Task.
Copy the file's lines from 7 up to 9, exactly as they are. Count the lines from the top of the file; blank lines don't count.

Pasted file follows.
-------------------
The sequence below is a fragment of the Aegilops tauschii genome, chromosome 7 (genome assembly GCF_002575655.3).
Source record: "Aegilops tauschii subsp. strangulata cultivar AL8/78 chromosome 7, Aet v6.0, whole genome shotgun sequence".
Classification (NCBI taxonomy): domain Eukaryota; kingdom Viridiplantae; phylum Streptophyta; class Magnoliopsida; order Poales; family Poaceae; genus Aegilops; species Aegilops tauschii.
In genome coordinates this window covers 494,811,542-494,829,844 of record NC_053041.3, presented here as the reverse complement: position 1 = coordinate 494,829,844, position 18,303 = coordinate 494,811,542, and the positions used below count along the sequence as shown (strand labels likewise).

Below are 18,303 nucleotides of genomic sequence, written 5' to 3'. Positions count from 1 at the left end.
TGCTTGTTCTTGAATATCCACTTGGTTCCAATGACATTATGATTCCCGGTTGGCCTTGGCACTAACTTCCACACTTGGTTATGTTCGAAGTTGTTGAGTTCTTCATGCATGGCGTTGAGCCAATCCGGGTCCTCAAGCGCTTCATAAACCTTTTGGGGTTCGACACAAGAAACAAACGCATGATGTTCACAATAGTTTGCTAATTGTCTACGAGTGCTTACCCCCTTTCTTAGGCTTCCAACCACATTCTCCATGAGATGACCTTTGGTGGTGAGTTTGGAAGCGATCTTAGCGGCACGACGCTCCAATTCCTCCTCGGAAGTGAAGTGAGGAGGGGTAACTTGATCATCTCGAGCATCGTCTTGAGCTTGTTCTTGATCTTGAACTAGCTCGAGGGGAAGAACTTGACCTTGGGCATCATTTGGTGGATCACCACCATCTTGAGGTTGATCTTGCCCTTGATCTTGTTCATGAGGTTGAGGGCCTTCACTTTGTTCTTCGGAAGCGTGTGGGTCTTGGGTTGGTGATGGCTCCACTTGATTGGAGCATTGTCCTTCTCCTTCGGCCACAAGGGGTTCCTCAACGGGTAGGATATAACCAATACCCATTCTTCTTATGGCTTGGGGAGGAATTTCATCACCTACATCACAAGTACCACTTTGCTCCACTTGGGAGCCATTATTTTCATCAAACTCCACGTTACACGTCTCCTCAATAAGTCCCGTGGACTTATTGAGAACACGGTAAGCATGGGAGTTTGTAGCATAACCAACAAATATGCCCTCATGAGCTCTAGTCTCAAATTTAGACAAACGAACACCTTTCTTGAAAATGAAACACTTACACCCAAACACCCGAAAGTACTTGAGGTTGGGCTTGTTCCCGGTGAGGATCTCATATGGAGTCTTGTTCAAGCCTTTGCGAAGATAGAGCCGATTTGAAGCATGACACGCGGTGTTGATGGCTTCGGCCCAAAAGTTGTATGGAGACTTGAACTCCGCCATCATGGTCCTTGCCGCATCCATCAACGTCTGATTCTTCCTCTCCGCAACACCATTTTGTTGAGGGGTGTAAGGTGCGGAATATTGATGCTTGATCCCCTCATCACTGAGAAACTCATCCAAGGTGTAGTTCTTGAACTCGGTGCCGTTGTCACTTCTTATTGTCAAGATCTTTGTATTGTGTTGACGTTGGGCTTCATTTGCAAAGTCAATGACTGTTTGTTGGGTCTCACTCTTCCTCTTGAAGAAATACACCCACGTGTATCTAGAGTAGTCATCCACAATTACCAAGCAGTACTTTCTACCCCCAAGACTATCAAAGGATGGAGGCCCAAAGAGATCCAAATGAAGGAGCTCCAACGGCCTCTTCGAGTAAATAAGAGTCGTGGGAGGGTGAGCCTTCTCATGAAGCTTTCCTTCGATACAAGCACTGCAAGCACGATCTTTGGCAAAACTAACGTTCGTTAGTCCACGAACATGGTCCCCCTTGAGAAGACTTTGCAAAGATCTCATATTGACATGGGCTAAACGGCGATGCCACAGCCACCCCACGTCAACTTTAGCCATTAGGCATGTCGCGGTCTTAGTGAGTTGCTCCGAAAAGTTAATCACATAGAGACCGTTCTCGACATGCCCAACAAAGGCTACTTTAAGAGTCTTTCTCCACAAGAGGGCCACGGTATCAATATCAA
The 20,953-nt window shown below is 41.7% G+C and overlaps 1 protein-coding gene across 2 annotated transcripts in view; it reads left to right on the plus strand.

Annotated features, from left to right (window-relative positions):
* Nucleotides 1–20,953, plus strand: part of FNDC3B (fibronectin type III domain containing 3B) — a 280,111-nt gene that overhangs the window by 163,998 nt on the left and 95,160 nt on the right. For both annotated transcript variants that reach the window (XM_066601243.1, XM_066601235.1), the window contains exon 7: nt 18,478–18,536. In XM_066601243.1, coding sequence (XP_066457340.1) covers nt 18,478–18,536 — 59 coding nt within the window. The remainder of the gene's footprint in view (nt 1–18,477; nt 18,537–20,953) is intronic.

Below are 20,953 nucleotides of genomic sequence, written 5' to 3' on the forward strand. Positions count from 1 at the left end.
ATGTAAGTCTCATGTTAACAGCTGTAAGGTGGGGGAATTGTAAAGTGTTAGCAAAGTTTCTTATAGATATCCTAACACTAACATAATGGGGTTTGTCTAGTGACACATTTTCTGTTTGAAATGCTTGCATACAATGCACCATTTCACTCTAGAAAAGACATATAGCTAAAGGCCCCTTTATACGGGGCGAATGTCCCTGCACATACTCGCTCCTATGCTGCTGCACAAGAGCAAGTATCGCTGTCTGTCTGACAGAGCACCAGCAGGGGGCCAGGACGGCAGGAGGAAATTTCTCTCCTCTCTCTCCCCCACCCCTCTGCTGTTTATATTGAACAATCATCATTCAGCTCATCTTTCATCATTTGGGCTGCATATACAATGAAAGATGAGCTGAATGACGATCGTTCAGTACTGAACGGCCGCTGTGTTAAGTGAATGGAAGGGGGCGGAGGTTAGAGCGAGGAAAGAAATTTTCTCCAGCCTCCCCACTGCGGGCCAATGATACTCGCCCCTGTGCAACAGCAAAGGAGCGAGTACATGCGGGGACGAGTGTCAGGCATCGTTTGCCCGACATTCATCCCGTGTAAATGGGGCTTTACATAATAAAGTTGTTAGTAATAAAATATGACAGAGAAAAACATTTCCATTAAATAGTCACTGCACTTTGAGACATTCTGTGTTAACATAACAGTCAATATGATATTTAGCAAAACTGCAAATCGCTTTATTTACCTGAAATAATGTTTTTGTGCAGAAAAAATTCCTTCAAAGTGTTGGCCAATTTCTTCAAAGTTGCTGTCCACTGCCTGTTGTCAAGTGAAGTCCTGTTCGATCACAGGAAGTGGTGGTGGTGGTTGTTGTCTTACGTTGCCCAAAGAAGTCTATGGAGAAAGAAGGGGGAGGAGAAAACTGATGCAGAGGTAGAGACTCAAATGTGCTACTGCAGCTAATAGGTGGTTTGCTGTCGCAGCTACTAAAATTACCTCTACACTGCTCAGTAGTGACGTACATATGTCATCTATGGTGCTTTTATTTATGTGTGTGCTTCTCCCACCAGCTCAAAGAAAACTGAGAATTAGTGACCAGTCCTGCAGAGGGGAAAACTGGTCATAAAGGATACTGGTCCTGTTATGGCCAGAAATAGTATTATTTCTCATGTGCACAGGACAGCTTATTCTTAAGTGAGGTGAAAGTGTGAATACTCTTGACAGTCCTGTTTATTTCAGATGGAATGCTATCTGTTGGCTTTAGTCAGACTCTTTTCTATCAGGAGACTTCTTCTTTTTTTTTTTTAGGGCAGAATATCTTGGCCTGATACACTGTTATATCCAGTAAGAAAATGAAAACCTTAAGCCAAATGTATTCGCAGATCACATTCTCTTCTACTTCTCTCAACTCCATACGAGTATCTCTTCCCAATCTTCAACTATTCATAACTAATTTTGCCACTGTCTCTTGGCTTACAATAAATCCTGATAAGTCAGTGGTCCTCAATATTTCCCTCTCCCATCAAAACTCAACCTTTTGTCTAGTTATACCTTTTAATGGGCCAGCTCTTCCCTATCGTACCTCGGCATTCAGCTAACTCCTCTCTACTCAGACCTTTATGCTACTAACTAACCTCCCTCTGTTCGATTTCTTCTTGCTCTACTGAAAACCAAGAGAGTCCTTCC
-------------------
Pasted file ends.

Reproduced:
The 20,953-nt window shown below is 41.7% G+C and overlaps 1 protein-coding gene across 2 annotated transcripts in view; it reads left to right on the plus strand.

Annotated features, from left to right (window-relative positions):
* Nucleotides 1–20,953, plus strand: part of FNDC3B (fibronectin type III domain containing 3B) — a 280,111-nt gene that overhangs the window by 163,998 nt on the left and 95,160 nt on the right. For both annotated transcript variants that reach the window (XM_066601243.1, XM_066601235.1), the window contains exon 7: nt 18,478–18,536. In XM_066601243.1, coding sequence (XP_066457340.1) covers nt 18,478–18,536 — 59 coding nt within the window. The remainder of the gene's footprint in view (nt 1–18,477; nt 18,537–20,953) is intronic.